A D.C. police officer whose daughter was robbed of $17,000 belonging to her drug-dealing boyfriend is facing an internal investigation for failing to report the crime and the boyfriend's apparent threat to retaliate.

It was not until the suspected robber was gunned down the next day that Sgt. Fred E. Johnson contacted his colleagues in the homicide unit, where he was a supervisor, and told them that he had information about the April 1, 2003, slaying in Northwest Washington.

Prosecutors said that the boyfriend, Harry Wheeler of D Street SE, a convicted drug dealer, arranged the killing of 22-year-old Michael Taylor a day after two gunmen broke into the R Street NW home where Johnson's daughter, Brittainy Johnson, and other relatives were living. Wheeler, now 21, was arrested about a month later.

While the prosecution of Wheeler was pending, Johnson continued to supervise homicide cases. Then, a day after Wheeler was convicted of first-degree murder and other charges in February, police launched an internal investigation into Johnson's conduct, Wheeler's defense attorney said yesterday.

Defense attorney Douglas J. Wood cited the probe in asking that Wheeler's sentencing yesterday be postponed, saying he had learned of the investigation from prosecutors only Wednesday. Wood said the timing of the investigation raised new questions about the credibility of Johnson, who was a prosecution witness in Wheeler's trial in D.C. Superior Court.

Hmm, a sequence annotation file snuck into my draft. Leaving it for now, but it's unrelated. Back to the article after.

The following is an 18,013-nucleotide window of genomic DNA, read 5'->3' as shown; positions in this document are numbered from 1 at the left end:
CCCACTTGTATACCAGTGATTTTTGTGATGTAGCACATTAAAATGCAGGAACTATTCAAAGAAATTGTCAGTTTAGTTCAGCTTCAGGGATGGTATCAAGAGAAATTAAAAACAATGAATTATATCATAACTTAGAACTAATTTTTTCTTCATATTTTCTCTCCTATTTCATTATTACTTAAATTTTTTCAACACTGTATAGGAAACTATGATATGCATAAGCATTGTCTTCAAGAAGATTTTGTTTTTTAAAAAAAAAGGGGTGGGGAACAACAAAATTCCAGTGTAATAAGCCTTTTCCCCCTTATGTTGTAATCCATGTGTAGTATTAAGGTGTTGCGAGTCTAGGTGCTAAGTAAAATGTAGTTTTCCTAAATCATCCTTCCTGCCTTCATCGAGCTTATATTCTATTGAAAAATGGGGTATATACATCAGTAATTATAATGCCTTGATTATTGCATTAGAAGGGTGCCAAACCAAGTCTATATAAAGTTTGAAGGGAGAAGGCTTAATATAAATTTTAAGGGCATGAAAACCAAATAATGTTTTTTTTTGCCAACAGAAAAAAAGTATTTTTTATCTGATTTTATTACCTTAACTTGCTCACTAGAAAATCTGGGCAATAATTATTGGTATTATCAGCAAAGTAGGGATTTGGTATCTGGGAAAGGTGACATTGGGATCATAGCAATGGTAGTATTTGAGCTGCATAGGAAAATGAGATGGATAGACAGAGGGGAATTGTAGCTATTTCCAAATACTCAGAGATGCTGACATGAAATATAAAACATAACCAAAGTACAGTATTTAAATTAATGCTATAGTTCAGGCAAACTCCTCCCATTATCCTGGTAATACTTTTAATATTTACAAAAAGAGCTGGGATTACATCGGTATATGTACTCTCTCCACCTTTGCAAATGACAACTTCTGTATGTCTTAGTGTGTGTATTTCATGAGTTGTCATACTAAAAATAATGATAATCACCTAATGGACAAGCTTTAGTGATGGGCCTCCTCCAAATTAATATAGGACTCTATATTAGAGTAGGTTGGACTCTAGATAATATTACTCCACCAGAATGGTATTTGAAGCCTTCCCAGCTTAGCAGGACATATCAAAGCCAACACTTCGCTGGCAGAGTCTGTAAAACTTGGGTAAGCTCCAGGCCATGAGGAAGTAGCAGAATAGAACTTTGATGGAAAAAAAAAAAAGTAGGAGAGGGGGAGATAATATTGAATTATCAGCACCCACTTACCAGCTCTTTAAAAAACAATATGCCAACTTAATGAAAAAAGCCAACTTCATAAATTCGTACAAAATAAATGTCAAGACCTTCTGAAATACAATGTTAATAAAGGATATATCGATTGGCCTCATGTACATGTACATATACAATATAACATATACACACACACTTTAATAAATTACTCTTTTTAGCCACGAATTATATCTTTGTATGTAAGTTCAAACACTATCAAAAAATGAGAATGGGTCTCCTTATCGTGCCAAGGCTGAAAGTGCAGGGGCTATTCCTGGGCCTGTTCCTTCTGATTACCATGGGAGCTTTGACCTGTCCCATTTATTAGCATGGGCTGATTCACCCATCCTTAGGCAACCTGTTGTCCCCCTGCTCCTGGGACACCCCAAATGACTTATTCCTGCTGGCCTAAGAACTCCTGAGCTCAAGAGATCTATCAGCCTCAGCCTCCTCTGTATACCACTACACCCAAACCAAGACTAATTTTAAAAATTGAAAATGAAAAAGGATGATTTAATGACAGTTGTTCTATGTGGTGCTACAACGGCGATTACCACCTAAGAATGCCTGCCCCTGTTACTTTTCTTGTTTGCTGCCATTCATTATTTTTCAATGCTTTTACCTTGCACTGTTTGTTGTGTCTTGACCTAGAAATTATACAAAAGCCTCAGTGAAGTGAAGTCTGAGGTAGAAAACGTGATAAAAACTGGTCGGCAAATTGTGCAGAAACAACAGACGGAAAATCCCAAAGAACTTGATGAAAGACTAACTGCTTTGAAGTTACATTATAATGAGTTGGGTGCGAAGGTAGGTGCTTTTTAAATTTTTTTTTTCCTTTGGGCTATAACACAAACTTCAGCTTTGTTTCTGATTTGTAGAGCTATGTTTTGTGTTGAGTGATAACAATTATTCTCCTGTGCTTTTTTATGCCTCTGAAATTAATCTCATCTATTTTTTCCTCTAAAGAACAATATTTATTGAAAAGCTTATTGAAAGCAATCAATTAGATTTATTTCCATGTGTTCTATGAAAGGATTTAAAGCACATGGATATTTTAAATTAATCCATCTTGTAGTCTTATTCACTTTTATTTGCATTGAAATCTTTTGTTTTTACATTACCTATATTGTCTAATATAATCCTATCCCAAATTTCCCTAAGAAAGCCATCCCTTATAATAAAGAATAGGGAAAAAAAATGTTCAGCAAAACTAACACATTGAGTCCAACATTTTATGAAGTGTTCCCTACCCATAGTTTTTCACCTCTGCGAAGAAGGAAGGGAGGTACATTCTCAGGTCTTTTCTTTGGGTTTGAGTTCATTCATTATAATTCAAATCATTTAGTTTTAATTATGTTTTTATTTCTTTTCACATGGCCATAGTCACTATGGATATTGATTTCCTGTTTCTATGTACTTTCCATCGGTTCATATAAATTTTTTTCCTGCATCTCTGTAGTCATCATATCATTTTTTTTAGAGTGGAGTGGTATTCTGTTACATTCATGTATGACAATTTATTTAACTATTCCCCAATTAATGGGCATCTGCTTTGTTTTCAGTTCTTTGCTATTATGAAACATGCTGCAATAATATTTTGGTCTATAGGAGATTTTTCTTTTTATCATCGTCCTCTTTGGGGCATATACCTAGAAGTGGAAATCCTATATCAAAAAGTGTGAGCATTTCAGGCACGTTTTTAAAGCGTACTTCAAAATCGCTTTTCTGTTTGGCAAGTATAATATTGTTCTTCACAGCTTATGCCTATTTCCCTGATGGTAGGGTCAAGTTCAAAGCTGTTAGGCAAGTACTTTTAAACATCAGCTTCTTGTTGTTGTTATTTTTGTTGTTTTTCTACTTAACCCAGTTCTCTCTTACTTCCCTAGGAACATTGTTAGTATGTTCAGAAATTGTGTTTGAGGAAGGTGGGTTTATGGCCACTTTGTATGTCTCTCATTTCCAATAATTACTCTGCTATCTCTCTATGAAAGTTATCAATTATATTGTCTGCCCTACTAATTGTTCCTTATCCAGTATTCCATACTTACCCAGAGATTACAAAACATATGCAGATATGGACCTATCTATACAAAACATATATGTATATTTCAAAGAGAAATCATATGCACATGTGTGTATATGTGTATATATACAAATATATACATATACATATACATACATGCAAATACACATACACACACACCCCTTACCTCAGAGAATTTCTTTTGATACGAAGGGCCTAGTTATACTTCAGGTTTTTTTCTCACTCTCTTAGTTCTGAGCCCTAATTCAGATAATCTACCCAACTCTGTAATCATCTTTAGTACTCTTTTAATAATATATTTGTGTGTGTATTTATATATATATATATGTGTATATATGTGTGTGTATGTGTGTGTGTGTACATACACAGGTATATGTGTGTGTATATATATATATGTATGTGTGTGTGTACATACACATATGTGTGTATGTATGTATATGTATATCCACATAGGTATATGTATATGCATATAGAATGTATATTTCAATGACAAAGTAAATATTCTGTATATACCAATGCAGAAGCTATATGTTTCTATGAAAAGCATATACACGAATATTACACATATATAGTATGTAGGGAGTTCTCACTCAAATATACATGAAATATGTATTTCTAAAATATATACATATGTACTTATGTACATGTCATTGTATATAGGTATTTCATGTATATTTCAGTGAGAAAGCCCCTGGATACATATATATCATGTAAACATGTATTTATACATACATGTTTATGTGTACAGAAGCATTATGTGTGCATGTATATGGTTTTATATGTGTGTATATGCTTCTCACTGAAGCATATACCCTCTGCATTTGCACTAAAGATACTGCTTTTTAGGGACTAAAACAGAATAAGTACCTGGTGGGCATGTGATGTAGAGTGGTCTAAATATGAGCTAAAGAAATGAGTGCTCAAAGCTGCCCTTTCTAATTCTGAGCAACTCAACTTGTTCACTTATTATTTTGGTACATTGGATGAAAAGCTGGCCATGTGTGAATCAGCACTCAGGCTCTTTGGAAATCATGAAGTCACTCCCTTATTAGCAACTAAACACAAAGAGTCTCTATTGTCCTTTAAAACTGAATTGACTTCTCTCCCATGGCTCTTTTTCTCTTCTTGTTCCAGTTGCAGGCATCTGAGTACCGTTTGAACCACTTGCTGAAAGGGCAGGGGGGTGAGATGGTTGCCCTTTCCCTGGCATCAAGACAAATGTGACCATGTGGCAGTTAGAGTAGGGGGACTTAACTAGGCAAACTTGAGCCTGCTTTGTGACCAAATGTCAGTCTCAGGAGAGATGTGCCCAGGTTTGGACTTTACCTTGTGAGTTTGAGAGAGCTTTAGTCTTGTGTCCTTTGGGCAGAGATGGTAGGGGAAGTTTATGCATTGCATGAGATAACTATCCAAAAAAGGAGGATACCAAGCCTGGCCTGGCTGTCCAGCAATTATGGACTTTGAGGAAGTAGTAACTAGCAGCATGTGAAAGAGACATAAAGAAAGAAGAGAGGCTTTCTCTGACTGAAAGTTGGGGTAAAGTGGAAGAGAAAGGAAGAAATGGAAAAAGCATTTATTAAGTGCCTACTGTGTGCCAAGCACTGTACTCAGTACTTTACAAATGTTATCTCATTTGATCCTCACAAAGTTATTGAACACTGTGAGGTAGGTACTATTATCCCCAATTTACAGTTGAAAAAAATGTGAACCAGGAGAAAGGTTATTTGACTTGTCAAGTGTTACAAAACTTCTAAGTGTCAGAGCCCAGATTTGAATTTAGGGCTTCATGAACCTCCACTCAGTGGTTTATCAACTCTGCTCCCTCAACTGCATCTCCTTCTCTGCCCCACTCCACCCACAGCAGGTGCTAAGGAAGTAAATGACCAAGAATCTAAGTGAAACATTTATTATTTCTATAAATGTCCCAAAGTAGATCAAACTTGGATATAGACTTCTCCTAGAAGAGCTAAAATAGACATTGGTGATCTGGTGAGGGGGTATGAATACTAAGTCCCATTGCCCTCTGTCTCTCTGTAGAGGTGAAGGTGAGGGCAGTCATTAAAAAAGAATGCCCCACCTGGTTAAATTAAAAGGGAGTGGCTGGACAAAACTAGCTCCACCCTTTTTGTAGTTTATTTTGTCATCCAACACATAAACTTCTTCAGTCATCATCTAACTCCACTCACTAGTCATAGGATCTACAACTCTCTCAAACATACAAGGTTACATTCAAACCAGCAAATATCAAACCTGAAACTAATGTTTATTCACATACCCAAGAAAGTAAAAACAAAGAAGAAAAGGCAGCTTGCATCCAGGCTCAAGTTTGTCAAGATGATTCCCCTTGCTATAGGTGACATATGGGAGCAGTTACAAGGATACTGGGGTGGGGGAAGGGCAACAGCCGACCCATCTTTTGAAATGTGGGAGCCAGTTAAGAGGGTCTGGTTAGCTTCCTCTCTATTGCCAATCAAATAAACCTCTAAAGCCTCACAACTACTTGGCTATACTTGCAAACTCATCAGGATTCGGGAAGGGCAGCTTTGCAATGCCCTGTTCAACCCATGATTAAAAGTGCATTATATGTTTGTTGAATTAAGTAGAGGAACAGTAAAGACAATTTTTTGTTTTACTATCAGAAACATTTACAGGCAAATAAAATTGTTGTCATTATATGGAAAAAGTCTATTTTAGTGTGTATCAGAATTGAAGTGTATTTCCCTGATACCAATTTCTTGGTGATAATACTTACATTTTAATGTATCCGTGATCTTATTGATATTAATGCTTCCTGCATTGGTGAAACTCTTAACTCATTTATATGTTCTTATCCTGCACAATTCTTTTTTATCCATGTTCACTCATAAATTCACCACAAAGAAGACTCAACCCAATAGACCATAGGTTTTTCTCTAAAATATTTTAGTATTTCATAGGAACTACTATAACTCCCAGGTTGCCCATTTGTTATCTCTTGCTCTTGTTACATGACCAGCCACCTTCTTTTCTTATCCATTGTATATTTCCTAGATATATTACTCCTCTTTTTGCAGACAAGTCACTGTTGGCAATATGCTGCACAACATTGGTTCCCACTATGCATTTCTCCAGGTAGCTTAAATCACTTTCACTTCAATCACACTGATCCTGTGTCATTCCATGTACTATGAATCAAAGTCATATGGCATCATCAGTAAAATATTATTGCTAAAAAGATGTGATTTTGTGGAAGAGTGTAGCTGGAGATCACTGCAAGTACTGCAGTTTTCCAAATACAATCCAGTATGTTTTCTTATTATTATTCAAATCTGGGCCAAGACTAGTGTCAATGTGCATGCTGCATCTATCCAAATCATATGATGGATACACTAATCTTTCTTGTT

"I submit there was a conscious decision not to have an investigation ongoing while he was a critical witness," Wood told Judge Judith E. Retchin.

The U.S. attorney's office said yesterday that prosecutors did not do anything to encourage police to delay an investigation of Johnson.

During the trial, Johnson testified that his daughter called him soon after the robbery. He said that he urged her to report the crime immediately but that she did not want to go to police. Fred Johnson later told investigators that in the hours after the robbery, Wheeler had said, "I'm going to have to go to jail behind this one." He did not report the robbery or that statement until after Taylor's death.

Retchin rejected the defense request to delay Wheeler's sentencing. The judge said Johnson's conduct, while not that of a "model police officer," was a matter separate from the sentencing.

Looking to the judge and to the spectators, Wheeler apologized to his family and expressed his condolences to Taylor's family but continued to assert his innocence.

"I had nothing to do with his death," Wheeler said. "I ain't going to say I was saint, but I'm not a killer."

Retchin dismissed his denials, declaring, "You were your own judge, jury and executioner." Saying Wheeler would not be out until he was a senior citizen, she sentenced him to 45 years in prison.

For Michael Taylor's parents, Amber and Darryl Barbour, it was a moment of justice. But they remain angry with Johnson. If he had come forward sooner, they said, their son might still be alive.

"He really needs to be held accountable for his actions," Amber Barbour said.

Sgt. Joe Gentile, a police spokesman, said Johnson had been transferred to a desk job with no public contact. But, citing department policy, Gentile said he could neither confirm nor deny that Johnson was the subject of an internal affairs investigation.

At the courthouse yesterday on an unrelated case, Johnson declined to comment.